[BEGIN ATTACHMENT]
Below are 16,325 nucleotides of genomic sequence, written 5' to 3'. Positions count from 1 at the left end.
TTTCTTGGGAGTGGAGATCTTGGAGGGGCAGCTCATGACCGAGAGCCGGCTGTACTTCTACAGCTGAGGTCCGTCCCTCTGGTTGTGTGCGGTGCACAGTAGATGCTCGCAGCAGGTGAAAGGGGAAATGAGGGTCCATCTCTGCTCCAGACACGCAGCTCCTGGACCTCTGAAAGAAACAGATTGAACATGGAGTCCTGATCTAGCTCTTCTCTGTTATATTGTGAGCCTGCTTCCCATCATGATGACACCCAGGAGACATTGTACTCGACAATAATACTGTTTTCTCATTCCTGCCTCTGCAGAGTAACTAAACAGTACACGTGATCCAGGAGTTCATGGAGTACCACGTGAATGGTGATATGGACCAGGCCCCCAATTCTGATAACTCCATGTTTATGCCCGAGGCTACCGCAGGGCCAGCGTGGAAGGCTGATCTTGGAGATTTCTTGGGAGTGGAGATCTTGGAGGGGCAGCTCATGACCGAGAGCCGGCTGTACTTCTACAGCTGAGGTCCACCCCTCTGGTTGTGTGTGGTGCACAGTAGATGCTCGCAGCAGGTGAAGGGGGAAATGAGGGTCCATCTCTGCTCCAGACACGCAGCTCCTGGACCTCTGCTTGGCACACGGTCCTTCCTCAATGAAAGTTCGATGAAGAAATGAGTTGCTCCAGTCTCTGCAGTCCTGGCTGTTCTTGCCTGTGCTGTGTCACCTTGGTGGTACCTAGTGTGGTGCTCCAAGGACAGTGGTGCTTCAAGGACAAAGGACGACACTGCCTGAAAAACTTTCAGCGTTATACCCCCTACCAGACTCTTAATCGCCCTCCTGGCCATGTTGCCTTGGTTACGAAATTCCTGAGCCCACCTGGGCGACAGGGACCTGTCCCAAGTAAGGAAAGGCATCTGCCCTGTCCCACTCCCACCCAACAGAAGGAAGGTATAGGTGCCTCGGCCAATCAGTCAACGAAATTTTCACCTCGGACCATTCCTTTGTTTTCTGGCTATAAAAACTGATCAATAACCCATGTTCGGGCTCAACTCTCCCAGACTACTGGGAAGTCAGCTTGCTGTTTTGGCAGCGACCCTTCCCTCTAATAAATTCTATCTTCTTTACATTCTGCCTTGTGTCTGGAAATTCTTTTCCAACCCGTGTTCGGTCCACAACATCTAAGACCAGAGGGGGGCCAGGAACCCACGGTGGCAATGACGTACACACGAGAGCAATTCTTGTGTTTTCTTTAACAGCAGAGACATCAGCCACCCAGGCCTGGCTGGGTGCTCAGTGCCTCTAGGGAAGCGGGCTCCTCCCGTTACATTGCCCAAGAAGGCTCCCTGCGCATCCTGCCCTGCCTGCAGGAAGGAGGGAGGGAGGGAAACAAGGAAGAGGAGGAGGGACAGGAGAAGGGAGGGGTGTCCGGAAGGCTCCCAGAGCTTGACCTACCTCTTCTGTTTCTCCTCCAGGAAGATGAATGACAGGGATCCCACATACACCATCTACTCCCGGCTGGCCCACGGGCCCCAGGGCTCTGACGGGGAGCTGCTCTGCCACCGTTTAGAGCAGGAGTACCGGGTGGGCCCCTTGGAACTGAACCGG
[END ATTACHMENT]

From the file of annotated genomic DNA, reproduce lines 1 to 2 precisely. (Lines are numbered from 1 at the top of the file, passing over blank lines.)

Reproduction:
Below are 16,325 nucleotides of genomic sequence, written 5' to 3'. Positions count from 1 at the left end.
TTTCTTGGGAGTGGAGATCTTGGAGGGGCAGCTCATGACCGAGAGCCGGCTGTACTTCTACAGCTGAGGTCCGTCCCTCTGGTTGTGTGCGGTGCACAGTAGATGCTCGCAGCAGGTGAAAGGGGAAATGAGGGTCCATCTCTGCTCCAGACACGCAGCTCCTGGACCTCTGAAAGAAACAGATTGAACATGGAGTCCTGATCTAGCTCTTCTCTGTTATATTGTGAGCCTGCTTCCCATCATGATGACACCCAGGAGACATTGTACTCGACAATAATACTGTTTTCTCATTCCTGCCTCTGCAGAGTAACTAAACAGTACACGTGATCCAGGAGTTCATGGAGTACCACGTGAATGGTGATATGGACCAGGCCCCCAATTCTGATAACTCCATGTTTATGCCCGAGGCTACCGCAGGGCCAGCGTGGAAGGCTGATCTTGGAGATTTCTTGGGAGTGGAGATCTTGGAGGGGCAGCTCATGACCGAGAGCCGGCTGTACTTCTACAGCTGAGGTCCACCCCTCTGGTTGTGTGTGGTGCACAGTAGATGCTCGCAGCAGGTGAAGGGGGAAATGAGGGTCCATCTCTGCTCCAGACACGCAGCTCCTGGACCTCTGCTTGGCACACGGTCCTTCCTCAATGAAAGTTCGATGAAGAAATGAGTTGCTCCAGTCTCTGCAGTCCTGGCTGTTCTTGCCTGTGCTGTGTCACCTTGGTGGTACCTAGTGTGGTGCTCCAAGGACAGTGGTGCTTCAAGGACAAAGGACGACACTGCCTGAAAAACTTTCAGCGTTATACCCCCTACCAGACTCTTAATCGCCCTCCTGGCCATGTTGCCTTGGTTACGAAATTCCTGAGCCCACCTGGGCGACAGGGACCTGTCCCAAGTAAGGAAAGGCATCTGCCCTGTCCCACTCCCACCCAACAGAAGGAAGGTATAGGTGCCTCGGCCAATCAGTCAACGAAATTTTCACCTCGGACCATTCCTTTGTTTTCTGGCTATAAAAACTGATCAATAACCCATGTTCGGGCTCAACTCTCCCAGACTACTGGGAAGTCAGCTTGCTGTTTTGGCAGCGACCCTTCCCTCTAATAAATTCTATCTTCTTTACATTCTGCCTTGTGTCTGGAAATTCTTTTCCAACCCGTGTTCGGTCCACAACATCTAAGACCAGAGGGGGGCCAGGAACCCACGGTGGCAATGACGTACACACGAGAGCAATTCTTGTGTTTTCTTTAACAGCAGAGACATCAGCCACCCAGGCCTGGCTGGGTGCTCAGTGCCTCTAGGGAAGCGGGCTCCTCCCGTTACATTGCCCAAGAAGGCTCCCTGCGCATCCTGCCCTGCCTGCAGGAAGGAGGGAGGGAGGGAAACAAGGAAGAGGAGGAGGGACAGGAGAAGGGAGGGGTGTCCGGAAGGCTCCCAGAGCTTGACCTACCTCTTCTGTTTCTCCTCCAGGAAGATGAATGACAGGGATCCCACATACACCATCTACTCCCGGCTGGCCCACGGGCCCCAGGGCTCTGACGGGGAGCTGCTCTGCCACCGTTTAGAGCAGGAGTACCGGGTGGGCCCCTTGGAACTGAACCGG